first_img Tags: American Fork/Aspen Workman/Carson Utley/Elena Torgerson/Hayden Harward/Helena Miyazawa/Jamie Holt/Joey Nokes/Justus Reitz/Mac Ogden/Maura Williams/McKenna Alger/Nick Woolsey/Nora Foster/SeOnna Southwick August 18, 2018 /Sports News – Local Hayden Harward Shows Well At Sugarhouse Invitational FacebookTwitterLinkedInEmailSALT LAKE CITY-Friday, the high school boys and girls cross country season commenced with numerous Mid-Utah Radio Sports Network school athletes having a chance to show their stuff against the best athletes in the state of Utah at the Sugarhouse Invitational.Hayden Harward of Richfield High finished an impressive 14th overall in the boys’ 2.9 mile race, posting a time of 15:33.6. The winner of this competition was Joey Nokes of Class 6-A Riverton in a time of 14:54:00.His teammate, Nick Woolsey, finished 169th overall and Justus Reitz, also of Richfield, placed 197th overall. Also competing for the Wildcats were Carson Utley and Mac Ogden, who placed 253rd and 254th overall, respectively.In the overall team standings, Richfield placed 32nd overall, with Skyridge winning the boys’ title.For the girls, Juab’s Maura Williams placed 58th overall in a time of 20:25.00. The overall individual winner was Helena Miyazawa of Class 4-A Mountain View in a time of 17:18.90.Richfield’s SeOnna Southwick finished 69th overall and her teammate, Jamie Holt, finished 96th overall. Nora Foster of Richfield placed 116th overall and Aspen Workman finished 130th for the Wildcats.Elena Torgerson of Richfield was 163rd in the standings and McKenna Alger represented the Wildcats as well, finishing 215th.American Fork’s girls took the overall team title with 99 points and Richfield placed a respectable 21st overall, especially when one considers all six of Utah’s high school classifications were represented at the meet. Written by Brad Jameslast_img read more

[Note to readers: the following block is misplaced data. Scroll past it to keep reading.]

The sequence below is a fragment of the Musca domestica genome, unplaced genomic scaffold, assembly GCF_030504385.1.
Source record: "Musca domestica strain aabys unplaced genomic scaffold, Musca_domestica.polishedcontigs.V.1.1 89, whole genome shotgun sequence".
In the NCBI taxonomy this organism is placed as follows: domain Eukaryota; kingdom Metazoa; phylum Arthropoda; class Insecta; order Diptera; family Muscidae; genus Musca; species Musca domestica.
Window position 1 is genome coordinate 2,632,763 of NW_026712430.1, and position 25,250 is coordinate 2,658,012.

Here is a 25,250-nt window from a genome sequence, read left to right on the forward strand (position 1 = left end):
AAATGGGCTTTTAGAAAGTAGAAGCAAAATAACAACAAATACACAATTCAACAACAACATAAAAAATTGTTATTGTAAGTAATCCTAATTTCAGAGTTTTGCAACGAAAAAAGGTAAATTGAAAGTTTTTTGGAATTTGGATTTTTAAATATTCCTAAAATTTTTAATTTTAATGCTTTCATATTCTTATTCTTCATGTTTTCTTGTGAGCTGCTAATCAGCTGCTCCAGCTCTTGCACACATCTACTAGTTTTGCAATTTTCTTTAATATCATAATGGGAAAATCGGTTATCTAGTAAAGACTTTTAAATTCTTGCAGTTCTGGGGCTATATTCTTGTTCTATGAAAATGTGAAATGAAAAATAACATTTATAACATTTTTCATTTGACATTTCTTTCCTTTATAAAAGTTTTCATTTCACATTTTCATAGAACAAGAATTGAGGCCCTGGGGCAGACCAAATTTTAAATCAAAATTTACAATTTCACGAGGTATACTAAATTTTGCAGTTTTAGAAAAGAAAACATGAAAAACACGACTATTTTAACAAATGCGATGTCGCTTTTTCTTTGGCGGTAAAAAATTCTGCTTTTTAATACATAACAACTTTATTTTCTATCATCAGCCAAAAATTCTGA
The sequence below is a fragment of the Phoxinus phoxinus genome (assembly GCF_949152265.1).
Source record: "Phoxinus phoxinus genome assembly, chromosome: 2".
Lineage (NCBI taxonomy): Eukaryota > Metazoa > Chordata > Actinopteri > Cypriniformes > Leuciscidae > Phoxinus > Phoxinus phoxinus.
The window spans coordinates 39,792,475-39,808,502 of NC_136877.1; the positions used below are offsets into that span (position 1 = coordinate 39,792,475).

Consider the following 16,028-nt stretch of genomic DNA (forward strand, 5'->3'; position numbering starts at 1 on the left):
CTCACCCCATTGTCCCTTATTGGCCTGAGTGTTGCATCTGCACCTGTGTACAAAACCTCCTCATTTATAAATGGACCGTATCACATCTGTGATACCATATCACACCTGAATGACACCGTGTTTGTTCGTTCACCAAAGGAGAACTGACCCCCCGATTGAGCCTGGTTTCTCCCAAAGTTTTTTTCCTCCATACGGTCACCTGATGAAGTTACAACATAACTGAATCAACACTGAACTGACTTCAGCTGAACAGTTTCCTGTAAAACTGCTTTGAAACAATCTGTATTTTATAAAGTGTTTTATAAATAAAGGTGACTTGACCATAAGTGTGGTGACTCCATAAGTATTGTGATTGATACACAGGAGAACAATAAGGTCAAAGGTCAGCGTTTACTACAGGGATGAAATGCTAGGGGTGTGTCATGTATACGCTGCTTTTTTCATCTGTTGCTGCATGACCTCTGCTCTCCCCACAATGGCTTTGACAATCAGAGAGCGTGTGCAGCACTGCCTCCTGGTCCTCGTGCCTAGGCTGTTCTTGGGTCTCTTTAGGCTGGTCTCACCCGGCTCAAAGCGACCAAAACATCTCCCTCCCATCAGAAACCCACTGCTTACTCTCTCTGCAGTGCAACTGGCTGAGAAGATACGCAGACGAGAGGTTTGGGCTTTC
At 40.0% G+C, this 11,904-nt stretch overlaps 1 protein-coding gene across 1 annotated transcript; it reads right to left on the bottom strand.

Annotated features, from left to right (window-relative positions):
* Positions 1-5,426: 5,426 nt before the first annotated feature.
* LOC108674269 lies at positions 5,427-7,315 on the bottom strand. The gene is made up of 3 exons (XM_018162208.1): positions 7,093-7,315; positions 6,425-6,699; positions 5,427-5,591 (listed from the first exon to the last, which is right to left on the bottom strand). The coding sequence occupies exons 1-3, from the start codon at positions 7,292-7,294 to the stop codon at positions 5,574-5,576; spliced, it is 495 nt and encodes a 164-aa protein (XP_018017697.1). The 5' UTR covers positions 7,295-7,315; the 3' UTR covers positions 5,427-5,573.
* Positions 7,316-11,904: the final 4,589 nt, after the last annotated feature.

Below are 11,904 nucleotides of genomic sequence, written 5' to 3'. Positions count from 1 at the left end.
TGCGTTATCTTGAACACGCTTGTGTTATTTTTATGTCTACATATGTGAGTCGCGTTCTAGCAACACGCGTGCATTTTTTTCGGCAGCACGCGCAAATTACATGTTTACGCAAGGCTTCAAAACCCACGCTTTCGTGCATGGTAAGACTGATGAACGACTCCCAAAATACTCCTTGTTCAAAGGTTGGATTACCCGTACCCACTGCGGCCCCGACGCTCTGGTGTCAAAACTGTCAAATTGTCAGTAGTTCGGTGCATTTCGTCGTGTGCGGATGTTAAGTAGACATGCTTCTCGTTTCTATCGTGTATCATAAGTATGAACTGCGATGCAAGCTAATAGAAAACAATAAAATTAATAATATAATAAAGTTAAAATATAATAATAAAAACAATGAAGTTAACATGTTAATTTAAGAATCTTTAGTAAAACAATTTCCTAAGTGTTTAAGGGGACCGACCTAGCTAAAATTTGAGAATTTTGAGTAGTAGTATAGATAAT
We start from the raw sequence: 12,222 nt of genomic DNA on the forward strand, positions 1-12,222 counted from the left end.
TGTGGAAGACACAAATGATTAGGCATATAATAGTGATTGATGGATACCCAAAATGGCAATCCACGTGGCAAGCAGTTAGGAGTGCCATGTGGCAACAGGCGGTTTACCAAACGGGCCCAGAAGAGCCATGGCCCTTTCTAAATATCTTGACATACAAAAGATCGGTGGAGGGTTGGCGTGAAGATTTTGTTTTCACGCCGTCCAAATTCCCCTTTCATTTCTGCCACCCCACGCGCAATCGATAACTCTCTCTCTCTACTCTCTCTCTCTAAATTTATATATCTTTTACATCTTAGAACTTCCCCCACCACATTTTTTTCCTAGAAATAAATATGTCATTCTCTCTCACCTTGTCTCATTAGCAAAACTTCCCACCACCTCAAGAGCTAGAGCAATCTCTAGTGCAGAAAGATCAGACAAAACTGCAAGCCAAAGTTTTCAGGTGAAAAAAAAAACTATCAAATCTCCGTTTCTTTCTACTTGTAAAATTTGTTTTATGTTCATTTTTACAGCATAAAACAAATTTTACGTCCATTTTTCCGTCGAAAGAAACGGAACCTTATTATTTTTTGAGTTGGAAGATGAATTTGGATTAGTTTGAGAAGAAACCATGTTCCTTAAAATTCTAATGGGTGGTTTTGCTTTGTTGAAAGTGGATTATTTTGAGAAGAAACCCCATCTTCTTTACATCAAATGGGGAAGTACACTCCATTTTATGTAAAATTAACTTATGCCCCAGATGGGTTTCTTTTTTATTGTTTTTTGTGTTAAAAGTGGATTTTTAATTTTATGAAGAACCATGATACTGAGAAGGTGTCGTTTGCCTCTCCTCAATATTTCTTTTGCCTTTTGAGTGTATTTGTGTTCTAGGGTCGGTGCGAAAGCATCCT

Siemens to supply compressor trains for Saudi Aramco’s HUGRS project